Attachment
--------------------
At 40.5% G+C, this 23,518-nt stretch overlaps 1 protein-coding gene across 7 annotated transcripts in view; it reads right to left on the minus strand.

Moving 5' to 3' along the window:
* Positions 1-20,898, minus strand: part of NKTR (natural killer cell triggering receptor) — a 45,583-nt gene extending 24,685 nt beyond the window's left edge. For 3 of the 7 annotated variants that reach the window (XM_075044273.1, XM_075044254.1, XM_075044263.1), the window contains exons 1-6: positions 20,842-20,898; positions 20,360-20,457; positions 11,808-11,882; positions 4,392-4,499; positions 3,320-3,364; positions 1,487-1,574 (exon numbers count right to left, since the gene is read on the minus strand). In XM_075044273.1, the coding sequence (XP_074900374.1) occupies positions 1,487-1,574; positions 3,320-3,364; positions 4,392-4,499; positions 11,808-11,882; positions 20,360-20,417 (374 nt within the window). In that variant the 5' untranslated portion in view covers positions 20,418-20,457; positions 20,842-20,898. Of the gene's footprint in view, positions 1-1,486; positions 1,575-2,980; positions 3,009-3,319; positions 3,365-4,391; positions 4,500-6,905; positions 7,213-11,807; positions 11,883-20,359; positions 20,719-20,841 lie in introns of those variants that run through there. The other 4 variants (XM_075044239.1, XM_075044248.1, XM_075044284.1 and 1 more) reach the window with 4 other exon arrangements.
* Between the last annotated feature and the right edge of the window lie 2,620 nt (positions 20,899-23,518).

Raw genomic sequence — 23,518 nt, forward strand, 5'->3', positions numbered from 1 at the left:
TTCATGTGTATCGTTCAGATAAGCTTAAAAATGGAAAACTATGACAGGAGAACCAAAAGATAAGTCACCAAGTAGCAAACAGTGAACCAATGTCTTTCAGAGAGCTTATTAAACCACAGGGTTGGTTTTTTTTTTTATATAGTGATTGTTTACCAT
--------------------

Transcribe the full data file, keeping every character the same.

At 40.5% G+C, this 23,518-nt stretch overlaps 1 protein-coding gene across 7 annotated transcripts in view; it reads right to left on the minus strand.

Moving 5' to 3' along the window:
* Positions 1-20,898, minus strand: part of NKTR (natural killer cell triggering receptor) — a 45,583-nt gene extending 24,685 nt beyond the window's left edge. For 3 of the 7 annotated variants that reach the window (XM_075044273.1, XM_075044254.1, XM_075044263.1), the window contains exons 1-6: positions 20,842-20,898; positions 20,360-20,457; positions 11,808-11,882; positions 4,392-4,499; positions 3,320-3,364; positions 1,487-1,574 (exon numbers count right to left, since the gene is read on the minus strand). In XM_075044273.1, the coding sequence (XP_074900374.1) occupies positions 1,487-1,574; positions 3,320-3,364; positions 4,392-4,499; positions 11,808-11,882; positions 20,360-20,417 (374 nt within the window). In that variant the 5' untranslated portion in view covers positions 20,418-20,457; positions 20,842-20,898. Of the gene's footprint in view, positions 1-1,486; positions 1,575-2,980; positions 3,009-3,319; positions 3,365-4,391; positions 4,500-6,905; positions 7,213-11,807; positions 11,883-20,359; positions 20,719-20,841 lie in introns of those variants that run through there. The other 4 variants (XM_075044239.1, XM_075044248.1, XM_075044284.1 and 1 more) reach the window with 4 other exon arrangements.
* Between the last annotated feature and the right edge of the window lie 2,620 nt (positions 20,899-23,518).

Raw genomic sequence — 23,518 nt, forward strand, 5'->3', positions numbered from 1 at the left:
TTCATGTGTATCGTTCAGATAAGCTTAAAAATGGAAAACTATGACAGGAGAACCAAAAGATAAGTCACCAAGTAGCAAACAGTGAACCAATGTCTTTCAGAGAGCTTATTAAACCACAGGGTTGGTTTTTTTTTTTATATAGTGATTGTTTACCAT